A professor at Huddersfield University is the first UK scientist to receive the most distinguished prize to be awarded by a leading French body.
Ted Charsley is an emeritus professor of the university, where he headed the Centre for Thermal Studies. He is also a consultant for the university’s commercial chemistry research unit, IPOS.
Prof Charsley is a leading authority on thermal analysis and calorimetry – the science of measuring heat.
Now he is the first Briton to be awarded the Prix Calvet – a prize bestowed every two years by L’Association Française de Calorimétrie et d’Analyse Thermique (AFCAT). The award is named after the French calorimetrist Prof Edouard Calvet.
Working with the university’s Dr Gareth Parkes and Jim Rooney, Prof Charsley has been applying the technique known as sample controlled thermal analysis to differential scanning calorimetry. His work in this field is one of the factors that contributed to him being named 2015 Prix Calvet winner.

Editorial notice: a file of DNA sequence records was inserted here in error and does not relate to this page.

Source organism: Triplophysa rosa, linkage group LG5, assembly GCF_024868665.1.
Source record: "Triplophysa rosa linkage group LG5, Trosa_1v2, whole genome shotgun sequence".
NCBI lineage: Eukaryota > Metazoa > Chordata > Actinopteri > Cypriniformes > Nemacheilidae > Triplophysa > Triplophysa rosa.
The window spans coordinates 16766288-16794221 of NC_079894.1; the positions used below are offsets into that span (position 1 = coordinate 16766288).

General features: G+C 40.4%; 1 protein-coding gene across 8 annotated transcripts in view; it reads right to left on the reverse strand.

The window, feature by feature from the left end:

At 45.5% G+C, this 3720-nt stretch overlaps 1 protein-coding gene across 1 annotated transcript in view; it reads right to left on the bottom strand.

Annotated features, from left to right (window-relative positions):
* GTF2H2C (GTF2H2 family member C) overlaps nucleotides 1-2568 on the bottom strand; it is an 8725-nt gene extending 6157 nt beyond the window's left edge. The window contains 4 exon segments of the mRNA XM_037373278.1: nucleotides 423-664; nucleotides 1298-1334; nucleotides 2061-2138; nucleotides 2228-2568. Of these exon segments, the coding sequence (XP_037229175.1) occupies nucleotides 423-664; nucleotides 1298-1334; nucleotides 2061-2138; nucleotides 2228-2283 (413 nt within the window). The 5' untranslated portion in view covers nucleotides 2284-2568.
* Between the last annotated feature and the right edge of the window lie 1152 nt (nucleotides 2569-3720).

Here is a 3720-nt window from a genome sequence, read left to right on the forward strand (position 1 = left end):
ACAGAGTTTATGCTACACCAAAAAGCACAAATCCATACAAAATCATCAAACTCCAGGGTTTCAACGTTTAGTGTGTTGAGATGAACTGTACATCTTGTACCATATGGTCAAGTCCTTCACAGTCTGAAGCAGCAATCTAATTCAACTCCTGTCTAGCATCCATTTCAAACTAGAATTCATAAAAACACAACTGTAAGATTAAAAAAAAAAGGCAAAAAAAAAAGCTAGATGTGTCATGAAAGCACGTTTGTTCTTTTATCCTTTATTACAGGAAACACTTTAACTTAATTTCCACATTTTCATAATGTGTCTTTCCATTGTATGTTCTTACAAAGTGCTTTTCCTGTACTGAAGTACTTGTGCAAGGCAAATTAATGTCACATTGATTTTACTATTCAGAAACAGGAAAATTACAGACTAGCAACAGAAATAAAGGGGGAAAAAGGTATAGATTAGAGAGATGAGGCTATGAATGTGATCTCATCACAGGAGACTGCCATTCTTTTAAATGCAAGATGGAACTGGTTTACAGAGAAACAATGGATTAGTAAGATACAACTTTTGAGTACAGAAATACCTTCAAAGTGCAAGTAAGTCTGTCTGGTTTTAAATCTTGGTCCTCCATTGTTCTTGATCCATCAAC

Prof Charsley has more than 40 years’ experience in the application of thermal analysis and allied techniques to the study of industrial problems. Before starting his academic career, he was research director of Stanton Redcroft Ltd, a company which made scientific measuring equipment. He has written more than 120 publications and has two patents.
In 2007, he received the Mettler-Toledo Award of the North American Thermal Analysis Society (NATAS) and in 2008 the NATAS Fellows Award, when he also became the first English scientist to be awarded an honorary lifetime membership of the International Confederation for Thermal Analysis and Calorimetry, of which he is a past-president.
He became an emeritus professor of Huddersfield in 2008.
The latest award coincides with the 50th anniversary of the Thermal Methods Group of the Royal Society of Chemistry. The anniversary was marked by an event at Churchill College, Cambridge, at which all past chairmen of the group – including Prof Charsley – received certificates of appreciation.